The genius of Clint Eastwood is evident in the fact that nobody else could get away with this. Gran Torino is by most measures a pathetically undercooked melodrama, relying on stock characters, trite dialogue, and a lot of awkward performances by untrained amateurs and unseasoned pros. The backdrop of tradition-rich Hmong families struggling to adapt to the American midwest without losing both their culture and their souls is the kind of social conflict that could drive any generic indie picture, and Eastwood himself plays the kind of character whose arc can be described in a half-dozen words: crotchety coot gets heart of gold. Eastwood doesn’t even turn in an especially adept performance from a technical standpoint, although I guess he never really does. He hasn’t much range. Despite that, he’s one of the greatest stars in contemporary cinema — a laconic, iconic presence who’s come to represent both artisanal and populist impulses in American film, to simultaneously articulate conservative and liberal ideals, to split the difference between the gruff misanthrope and the sensitive man of letters. That’s how, even when he’s thrown a slow, wonky pitch like Gran Torino, he manages to pretty well knock the ball out into the bleachers just the same. The guy heading into the theater to clean up cups and popcorn bags nodded at me as I left and muttered, “Clint was robbed by the Academy, right?” That’s star power.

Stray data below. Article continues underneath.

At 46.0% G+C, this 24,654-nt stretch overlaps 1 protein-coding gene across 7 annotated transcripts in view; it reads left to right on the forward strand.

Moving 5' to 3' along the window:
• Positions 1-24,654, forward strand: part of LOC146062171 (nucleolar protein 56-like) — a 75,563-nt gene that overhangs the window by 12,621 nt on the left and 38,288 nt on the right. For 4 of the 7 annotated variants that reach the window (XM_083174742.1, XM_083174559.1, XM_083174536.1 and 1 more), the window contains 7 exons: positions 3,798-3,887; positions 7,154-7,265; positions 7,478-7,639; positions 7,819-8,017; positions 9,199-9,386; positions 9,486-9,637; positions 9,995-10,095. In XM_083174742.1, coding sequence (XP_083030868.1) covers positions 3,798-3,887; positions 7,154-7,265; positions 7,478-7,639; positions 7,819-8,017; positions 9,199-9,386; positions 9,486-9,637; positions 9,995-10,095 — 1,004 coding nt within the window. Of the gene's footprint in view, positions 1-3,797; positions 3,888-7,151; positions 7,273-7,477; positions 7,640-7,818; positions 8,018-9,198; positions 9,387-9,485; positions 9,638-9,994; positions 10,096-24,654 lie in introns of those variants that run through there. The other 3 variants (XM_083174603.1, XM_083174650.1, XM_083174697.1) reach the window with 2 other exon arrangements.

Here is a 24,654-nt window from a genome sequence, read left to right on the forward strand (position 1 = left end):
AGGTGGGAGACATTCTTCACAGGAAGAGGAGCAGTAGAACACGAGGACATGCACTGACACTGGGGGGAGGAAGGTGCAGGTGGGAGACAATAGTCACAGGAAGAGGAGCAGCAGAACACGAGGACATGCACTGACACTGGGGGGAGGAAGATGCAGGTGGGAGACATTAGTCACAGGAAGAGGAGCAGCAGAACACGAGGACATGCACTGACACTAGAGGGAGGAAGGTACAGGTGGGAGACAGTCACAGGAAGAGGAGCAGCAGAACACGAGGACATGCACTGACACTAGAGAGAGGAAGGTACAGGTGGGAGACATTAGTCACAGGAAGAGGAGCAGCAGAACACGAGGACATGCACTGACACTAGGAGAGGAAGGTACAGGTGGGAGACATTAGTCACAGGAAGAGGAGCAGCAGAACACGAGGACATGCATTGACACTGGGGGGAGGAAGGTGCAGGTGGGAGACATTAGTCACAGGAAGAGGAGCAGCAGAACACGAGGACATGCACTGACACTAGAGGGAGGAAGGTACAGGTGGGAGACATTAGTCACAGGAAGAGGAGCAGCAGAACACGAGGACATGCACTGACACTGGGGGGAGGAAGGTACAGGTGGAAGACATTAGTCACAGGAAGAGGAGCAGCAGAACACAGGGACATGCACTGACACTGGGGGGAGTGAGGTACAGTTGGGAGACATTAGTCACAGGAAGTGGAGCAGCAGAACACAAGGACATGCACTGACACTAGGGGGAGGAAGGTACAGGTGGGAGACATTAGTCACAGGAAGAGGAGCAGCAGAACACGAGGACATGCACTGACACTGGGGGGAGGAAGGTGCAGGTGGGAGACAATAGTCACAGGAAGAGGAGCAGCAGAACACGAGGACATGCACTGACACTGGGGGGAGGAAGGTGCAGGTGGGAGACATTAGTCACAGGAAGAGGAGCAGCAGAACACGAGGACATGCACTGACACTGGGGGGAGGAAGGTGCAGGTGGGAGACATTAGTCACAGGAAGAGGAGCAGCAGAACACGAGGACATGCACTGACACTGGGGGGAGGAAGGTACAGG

Eastwood’s Walt Kowalski is a septuagenarian retiree living outside Detroit in a suburb that was, once upon a time, a community of auto workers and their families. He scorns his family of ingrates, a persistent clergyman (Christopher Carley), and especially his new next-door neighbors — Asian immigrants who are letting the yard go to hell. Their young son, Thao (Bee Vang), has fallen in with the wrong crowd and Walt nearly shoots him dead when he catches him trying to steal his Gran Torino, a prized souvenir from his days on the Ford assembly line, as part of a gang initiation ritual. Movies being what they are, the old guy sees something he likes in the kid and takes him under his wing, ushering him into a construction job and teaching him to talk smack. And because the kid needs protecting from the local toughs, it comes in handy that Walt talks like a mean old man and acts like an even meaner one. As the conflict escalates, part of the pleasure of watching Gran Torino is wondering how Kowalski intends to turn himself into a one-man Neighborhood Watch.